Reference: “ChemCatChem: Whole cell carboxylate reduction for the synthesis of 3-hydroxytyrosol,” Kamila Napora-Wijata, Karen Robins, Antonio Osorio-Lozada and Margit Winkler; http://onlinelibrary.wiley.com/doi/10.1002/cctc.201300913/abstract

Read more: http://www.digitaljournal.com/pr/1806361#ixzz2x3oqQ6g6

Meatless Monday: Marinated chickpeas with olives, roasted red peppers and raisins over mixed greens

This is a nice sweet, salty salad with a bit of a nutty undertone, thanks to the walnut oil. No dressing required. Just spoon the chickpea mixture over top of fresh, bright baby greens, and enjoy!

by Caitlin Sanigameatlessmonday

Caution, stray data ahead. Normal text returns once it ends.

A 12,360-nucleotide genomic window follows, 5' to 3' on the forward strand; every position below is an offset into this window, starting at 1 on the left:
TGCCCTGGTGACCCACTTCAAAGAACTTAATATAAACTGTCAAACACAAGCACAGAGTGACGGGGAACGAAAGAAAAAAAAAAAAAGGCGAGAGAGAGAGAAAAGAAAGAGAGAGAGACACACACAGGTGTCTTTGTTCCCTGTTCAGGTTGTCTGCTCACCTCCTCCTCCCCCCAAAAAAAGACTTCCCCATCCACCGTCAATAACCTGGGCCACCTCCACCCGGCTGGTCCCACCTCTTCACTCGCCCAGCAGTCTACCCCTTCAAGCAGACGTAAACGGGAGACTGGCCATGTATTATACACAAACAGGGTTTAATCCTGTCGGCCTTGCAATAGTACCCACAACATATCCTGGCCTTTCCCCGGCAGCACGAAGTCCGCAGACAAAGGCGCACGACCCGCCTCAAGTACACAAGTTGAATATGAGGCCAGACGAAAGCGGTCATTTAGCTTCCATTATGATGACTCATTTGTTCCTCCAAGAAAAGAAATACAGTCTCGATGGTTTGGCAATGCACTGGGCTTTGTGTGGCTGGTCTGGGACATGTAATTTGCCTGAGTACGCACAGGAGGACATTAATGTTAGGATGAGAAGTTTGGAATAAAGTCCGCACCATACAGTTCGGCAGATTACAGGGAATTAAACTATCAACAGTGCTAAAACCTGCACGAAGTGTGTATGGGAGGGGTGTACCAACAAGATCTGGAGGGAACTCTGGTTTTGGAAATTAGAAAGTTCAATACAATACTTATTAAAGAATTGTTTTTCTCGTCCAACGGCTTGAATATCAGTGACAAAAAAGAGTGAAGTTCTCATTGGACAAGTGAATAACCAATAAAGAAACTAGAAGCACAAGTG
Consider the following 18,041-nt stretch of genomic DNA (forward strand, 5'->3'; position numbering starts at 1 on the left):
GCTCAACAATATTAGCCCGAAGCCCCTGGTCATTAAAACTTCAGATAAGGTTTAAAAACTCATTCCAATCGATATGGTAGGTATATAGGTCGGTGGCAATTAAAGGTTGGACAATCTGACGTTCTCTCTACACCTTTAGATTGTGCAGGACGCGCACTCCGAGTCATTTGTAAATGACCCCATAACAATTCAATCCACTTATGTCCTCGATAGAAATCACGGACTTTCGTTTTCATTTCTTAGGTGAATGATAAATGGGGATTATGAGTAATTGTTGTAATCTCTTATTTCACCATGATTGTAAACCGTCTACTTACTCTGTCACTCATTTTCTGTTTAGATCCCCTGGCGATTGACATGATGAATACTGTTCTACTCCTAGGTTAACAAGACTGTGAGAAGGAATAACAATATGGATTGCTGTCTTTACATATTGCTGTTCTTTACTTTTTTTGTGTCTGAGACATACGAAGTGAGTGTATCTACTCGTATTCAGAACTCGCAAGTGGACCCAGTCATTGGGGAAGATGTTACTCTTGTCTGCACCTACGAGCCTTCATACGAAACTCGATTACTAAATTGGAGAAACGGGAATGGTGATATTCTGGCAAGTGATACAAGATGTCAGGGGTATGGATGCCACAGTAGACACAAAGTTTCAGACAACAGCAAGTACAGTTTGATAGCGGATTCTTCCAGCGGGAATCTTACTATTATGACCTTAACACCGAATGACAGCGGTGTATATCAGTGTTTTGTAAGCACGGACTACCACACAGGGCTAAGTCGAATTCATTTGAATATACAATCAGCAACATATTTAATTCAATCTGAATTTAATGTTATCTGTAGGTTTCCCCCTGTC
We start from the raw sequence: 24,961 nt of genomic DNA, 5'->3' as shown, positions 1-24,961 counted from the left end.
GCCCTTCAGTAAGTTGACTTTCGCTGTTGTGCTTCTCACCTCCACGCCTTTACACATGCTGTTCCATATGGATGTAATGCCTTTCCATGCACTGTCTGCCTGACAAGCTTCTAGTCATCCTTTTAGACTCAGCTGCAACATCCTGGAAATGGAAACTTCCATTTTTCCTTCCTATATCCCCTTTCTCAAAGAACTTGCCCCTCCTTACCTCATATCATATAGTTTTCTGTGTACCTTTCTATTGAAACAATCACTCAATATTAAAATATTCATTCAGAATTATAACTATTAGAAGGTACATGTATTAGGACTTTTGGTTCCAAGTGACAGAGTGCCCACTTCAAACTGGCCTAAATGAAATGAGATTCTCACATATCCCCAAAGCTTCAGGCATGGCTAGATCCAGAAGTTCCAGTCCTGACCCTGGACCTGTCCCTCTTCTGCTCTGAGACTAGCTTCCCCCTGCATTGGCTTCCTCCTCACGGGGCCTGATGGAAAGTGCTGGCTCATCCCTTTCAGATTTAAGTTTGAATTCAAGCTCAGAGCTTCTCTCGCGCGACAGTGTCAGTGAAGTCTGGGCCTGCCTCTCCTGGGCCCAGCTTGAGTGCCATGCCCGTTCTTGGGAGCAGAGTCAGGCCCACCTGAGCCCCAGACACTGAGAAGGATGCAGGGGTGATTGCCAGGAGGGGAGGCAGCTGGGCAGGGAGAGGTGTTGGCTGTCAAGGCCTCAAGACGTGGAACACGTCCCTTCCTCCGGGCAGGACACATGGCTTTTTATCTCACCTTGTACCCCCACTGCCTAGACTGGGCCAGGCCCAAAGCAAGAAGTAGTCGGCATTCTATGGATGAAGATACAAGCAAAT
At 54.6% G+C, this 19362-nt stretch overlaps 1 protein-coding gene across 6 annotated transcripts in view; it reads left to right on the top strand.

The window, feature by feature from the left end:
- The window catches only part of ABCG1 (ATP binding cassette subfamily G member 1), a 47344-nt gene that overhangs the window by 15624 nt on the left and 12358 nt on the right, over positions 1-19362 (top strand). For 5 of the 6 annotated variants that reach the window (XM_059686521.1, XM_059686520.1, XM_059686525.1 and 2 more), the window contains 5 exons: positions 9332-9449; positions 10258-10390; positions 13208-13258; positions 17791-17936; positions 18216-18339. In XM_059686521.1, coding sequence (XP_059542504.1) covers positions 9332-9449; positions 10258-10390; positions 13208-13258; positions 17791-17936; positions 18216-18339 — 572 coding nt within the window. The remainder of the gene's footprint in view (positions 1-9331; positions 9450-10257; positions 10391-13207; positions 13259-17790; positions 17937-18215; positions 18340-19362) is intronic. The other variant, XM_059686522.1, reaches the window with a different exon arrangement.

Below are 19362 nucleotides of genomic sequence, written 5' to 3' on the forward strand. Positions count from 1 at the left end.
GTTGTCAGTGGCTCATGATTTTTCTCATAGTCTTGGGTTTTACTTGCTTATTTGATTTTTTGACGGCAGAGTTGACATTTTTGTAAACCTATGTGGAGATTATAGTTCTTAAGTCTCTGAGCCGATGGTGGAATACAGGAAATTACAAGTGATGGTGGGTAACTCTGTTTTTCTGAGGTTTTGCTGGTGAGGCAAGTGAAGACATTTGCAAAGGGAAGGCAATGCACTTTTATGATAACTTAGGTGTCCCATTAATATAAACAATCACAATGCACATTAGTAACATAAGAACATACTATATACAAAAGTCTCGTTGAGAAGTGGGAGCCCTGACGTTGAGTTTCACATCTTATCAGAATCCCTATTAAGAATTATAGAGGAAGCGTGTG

• 1 15-ounce can chickpeas, rinsed and drained
  • 1/2 cup golden raisins
  • 1/2 cup thinly sliced roasted red pepper
  • 6 pitted kalamata olives or chalkidiki (Inolivia), sliced thinly
  • 1/4 cup chopped fresh parsley
  • 2 scallions, thinly sliced
  • 3 tablespoons walnut oil
  • 1/2 teaspoon salt
  • 1/4 teaspoon fresh ground pepper
  • 6 cups mixed baby greens (I used spinach, frisee and arugula.)

In a medium bowl, combine the chickpeas, raisins, red pepper, olives, parsley and scallions. Pour the olive oil over top and season with the salt and pepper. Stir to combine. Refrigerate for 1 hour.

Divide the greens among 4 bowls. Top with the chickpea salad.

Makes 4 servings.

Recipe adapted from: so hungry I could blog

 

5 great foods to eat for gorgeous hair – olives among them